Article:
I know you all have been chompin' at the bit to get started on this...

...so go for it, my little atheist bookworms.

First poster gets to start the discussion!!

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It depends on the god in question. If you postulate a god that never interacts in any way with the observable universe, then no, its existence cannot be tested, but it also doesn't matter as that version of a deity is all but meaningless. There's no evidence to support belief. If the deity in question does affect the observable universe in some way, then yes, the question of the deity's existence can be scientifically tested.
I think NOMA is a cop-out. I guess science can prove and disprove many things, and as for the things that it currently can't prove or disprove, well that is just a matter of time.

As someone who has had a deeply religious up bringing and has been a committed member of both eastern and western religions, I think the faith I had was purely based on my decision to believe in something. I can honestly look back and say nothing I experienced gives me basis to say any god exists.

So I trust in the current realms of science and what deep down I know to be reality.

Just my ramblings!
Faith is the ultimate get out clause. It's the 'seeing is believing' verses 'believing is seeing'. As for Christianity, I feel it's a contradiction to its basic teachings. One god who loves and cherishes all man kind but if you don't have faith you'll never find him or feel his 'presence'.

It's almost like those friends that constantly test and push you, forcing you to prove your friendship.
Ohhh ohhh ok I forgot to add: next two chapters by next Sunday! Hopefully that works for everyone.
Ok Nelson, I'm pretty sure that you just jumped ahead to the crux of the book, and I don't think NOMA is mentioned until chapter 2. But, after reading some Victor Stenger, I'm pretty sure that the god hypothesis is testable - a great read for our next assignment - yo.

I would like to know what people think about religion as a tradition that can be practiced by Atheists; like Martin Rees on pg 14 who considered himself an "unbelieving Anglican", or Ursula Goodenough on pg 13, who called herself a "Religious Naturalist".

Although I despise religion, I see it's social value in the light of maintaining a cultural tradition that connects people and communities with their past. I also see that it addresses many of our emotional and spiritual needs (although "at a terrible price" as Sam Harris states in The End Of Faith).

Does religion have a place in society? Is there an alternative? Is it possible to be a "deeply religious nonbeliever" like Einstein and still be an Atheist? Is it a Utopian aspiration to imagine a world without religion, filled with curious and intelligent people who aspire to a higher consciousness? Are the 1300+ pilgrims who will establish that world right here in this room? That would be pretty cool.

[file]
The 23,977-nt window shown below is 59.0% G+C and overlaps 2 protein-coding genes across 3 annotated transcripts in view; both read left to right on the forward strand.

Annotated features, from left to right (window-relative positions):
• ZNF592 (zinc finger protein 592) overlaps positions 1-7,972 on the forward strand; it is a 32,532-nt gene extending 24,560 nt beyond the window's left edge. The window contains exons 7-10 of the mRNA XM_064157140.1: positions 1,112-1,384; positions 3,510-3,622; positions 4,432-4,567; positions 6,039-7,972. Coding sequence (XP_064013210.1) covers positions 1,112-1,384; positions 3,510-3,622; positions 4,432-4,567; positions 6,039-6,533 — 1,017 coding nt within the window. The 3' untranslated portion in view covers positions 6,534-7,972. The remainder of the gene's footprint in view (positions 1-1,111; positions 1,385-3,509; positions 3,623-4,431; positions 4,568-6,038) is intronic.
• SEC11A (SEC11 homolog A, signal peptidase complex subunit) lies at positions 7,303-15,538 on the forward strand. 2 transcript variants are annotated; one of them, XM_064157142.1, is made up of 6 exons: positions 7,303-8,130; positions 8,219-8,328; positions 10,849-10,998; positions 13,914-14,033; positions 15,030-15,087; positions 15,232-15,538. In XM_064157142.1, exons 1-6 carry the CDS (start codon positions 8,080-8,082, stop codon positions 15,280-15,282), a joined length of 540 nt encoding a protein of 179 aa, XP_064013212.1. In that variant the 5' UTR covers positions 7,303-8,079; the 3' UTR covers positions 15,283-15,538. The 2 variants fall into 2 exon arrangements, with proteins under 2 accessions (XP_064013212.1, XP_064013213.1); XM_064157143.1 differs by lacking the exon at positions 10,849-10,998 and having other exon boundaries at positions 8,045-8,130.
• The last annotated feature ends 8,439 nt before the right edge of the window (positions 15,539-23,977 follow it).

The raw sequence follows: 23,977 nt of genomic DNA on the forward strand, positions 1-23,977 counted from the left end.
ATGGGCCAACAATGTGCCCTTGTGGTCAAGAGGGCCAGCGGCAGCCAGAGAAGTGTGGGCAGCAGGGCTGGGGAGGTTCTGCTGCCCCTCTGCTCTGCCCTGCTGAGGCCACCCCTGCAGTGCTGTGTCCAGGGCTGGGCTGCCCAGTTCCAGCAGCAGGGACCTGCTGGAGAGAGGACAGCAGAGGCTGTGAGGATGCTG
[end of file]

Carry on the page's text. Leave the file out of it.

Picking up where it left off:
I was just poking you guys about Ch2. Even though I read the book last year, I didn't recall what NOMA was so I googled it and the first result was Google books - clicking the link brought up p.54 in the God Delusion; too funny. And you're both right, you can hardly discuss this book without an understanding of the the idea behind NOMA, ridiculous as it is.

I'm really fascinated with both of your ideas of spirituality; although I feel spiritual, I always steer the other way in an attempt to be "non-religious". I really think that a complete spiritual overhaul
is a part of my(our) "Atheist evolution"; I threw a lot of good stuff out and I'm currently trying to dig the baby out of the trash.
I remember having a discussion with my Father shortly after I became a Hare Krsna about why I found I couldn't relate to modern Christianity. I felt that I needed a religion with a higher awareness of spirituality and that western religions were losing this.

Every since I began to move away from organised religion I have actually found myself becoming more and more spiritual, and becoming more and more aware that the wonder of existence and creation is enough to fill an infinite number of lifetimes.

I still travel to monastic islands, sit on the beach and take in the silence, but this has nothing to do with god. This is about peace, stillness and contemplation. So is anything my relinquishing of religion has made me more spiritual, more aware and more complete.

And sorry yes NOMA is in chapter 2 but I figured its key to the whole god hypothesis. But to be honest before I checked, I did think that it was in chapter 1 (sorry) ;)


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